“Eligible people can now start booking appointments at the Keystone Center super site in Brandon, which opens Monday, January 18. Many appointments are available from January 18 to January 24. ” The bulletin said.

Kinew said the poll simply reflects the fact that the vaccination rollout hasn’t happened quickly enough.

“We all want the deployment of this vaccine to be safe. But when you hear about the vast majority of vials still in a freezer, I think that’s where the frustration people come from. They want the vaccine to be deployed safely. But I think they are ready to roll up their sleeves, so they want to see the vaccines used, not just sit there, ”he said.

Roussin said that hopefully this fall Manitobans will see life more normal than it is now as herd immunity is strengthened.


The province’s COVID-19 update on Monday reported three additional deaths, including a patient from the Prairie Mountain Health area – a man in his 80s linked to the McCreary / Alonsa Health Center outbreak.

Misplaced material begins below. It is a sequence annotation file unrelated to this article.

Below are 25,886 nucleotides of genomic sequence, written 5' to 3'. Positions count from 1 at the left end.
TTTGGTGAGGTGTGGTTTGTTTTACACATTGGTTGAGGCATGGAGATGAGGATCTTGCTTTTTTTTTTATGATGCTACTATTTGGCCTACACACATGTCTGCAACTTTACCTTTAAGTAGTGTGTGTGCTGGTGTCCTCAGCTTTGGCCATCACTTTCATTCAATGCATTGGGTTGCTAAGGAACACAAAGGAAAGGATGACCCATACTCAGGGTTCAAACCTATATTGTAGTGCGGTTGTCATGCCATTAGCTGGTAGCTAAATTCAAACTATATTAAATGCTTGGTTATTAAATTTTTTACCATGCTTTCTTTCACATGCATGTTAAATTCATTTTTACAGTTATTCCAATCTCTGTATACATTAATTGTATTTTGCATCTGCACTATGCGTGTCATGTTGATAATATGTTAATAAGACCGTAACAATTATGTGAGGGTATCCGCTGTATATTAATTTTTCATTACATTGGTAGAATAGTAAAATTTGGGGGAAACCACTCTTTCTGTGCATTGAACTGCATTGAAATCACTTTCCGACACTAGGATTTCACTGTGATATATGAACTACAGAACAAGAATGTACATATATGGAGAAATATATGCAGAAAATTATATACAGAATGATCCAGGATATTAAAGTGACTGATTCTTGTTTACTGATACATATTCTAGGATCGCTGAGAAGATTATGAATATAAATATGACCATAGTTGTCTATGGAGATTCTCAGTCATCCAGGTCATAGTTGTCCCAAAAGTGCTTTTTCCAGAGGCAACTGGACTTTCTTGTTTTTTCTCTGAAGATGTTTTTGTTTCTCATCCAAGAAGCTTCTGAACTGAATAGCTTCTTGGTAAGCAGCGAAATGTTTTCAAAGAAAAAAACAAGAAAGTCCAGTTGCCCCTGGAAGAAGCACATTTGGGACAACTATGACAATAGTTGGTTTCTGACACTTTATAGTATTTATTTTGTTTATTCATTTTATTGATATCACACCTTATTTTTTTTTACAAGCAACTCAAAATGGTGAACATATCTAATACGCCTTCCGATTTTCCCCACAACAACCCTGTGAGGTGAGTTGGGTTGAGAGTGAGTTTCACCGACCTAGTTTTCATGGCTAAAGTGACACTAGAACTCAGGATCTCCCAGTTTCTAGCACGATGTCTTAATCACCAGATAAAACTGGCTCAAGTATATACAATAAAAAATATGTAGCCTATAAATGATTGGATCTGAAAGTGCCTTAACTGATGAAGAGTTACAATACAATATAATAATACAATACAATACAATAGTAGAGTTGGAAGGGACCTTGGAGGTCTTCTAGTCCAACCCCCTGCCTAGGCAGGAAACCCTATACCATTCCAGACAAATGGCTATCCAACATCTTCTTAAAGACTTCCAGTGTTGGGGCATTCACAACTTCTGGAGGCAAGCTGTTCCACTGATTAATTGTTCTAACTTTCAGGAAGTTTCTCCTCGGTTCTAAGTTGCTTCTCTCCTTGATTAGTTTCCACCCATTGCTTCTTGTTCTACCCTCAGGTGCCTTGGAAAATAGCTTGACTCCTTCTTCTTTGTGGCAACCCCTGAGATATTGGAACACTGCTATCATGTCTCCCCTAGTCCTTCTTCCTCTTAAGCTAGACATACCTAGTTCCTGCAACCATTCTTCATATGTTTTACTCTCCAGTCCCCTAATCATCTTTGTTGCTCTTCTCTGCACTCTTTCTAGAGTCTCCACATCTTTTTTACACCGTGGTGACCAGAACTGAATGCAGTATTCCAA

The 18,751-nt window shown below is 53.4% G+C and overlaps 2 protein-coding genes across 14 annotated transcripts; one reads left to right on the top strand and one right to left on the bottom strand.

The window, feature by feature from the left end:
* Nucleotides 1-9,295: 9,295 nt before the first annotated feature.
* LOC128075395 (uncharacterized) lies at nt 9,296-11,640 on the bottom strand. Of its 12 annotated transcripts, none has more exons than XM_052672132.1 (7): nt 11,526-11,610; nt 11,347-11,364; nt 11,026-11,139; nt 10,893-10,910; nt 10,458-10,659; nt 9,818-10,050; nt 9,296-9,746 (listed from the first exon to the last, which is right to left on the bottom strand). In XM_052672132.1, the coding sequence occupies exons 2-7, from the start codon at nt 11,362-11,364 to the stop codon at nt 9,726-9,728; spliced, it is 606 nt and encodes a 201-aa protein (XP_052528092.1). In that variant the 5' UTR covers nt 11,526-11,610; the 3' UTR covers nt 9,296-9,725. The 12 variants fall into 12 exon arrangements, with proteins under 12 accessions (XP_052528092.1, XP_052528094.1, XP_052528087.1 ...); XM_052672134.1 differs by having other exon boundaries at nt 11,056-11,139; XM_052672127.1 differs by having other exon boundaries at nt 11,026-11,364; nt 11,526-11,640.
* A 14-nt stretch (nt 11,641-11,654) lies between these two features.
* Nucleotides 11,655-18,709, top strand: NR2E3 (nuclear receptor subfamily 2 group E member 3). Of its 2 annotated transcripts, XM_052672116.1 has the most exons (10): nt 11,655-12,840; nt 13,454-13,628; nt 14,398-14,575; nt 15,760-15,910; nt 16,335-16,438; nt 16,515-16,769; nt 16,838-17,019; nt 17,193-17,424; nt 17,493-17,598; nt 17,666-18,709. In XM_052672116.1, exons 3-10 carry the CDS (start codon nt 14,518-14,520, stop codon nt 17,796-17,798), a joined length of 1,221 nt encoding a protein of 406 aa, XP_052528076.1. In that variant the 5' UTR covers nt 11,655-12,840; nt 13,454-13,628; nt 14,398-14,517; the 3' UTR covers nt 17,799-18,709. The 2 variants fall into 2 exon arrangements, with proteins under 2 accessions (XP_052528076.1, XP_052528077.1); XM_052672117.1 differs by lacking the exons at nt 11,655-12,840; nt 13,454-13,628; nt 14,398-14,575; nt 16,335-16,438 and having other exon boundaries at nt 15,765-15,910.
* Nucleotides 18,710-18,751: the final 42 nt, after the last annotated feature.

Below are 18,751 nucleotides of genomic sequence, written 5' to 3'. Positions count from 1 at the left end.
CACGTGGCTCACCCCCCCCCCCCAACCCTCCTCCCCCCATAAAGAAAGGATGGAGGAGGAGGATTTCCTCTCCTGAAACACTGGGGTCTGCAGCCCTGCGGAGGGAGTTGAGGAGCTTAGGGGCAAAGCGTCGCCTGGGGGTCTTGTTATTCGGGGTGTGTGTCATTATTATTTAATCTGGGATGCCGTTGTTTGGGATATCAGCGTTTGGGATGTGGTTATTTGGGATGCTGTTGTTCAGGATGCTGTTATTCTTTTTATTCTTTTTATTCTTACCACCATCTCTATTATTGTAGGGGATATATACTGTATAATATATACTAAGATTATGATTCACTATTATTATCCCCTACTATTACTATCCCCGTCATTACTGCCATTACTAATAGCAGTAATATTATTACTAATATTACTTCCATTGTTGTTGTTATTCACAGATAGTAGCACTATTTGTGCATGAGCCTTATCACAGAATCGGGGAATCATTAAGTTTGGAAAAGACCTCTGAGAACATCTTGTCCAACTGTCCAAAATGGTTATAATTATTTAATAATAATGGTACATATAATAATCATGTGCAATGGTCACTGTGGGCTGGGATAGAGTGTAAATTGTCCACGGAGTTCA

The province has reported 133 new cases. The new cases are as follows:

– 11 cases in the Interlake – East health region;

– 34 cases in the northern health region;

– 28 in the Prairie Mountain Health Region;

– 13 cases in the Southern Health – Santé Sud health region; and

– 47 cases in the Winnipeg health region.

The current five-day COVID-19 test positivity rate was 10% in the province and 8.8% in Winnipeg.

Laboratory-confirmed cases in Manitoba total 26,450, with 741 deaths or 2.8%.

There are currently 3,414 active cases in the province, with 22,295 people who have recovered from COVID-19

The province also reported 162 people are hospitalized with active COVID-19, as well as 154 people in hospital with COVID-19 who are no longer contagious but continue to require care, for a total of 316 hospitalizations.

Twenty-one people are in intensive care units with active COVID-19, as well as 16 people with COVID-19 who are no longer contagious but continue to require intensive care, for a total of 37 ICU patients.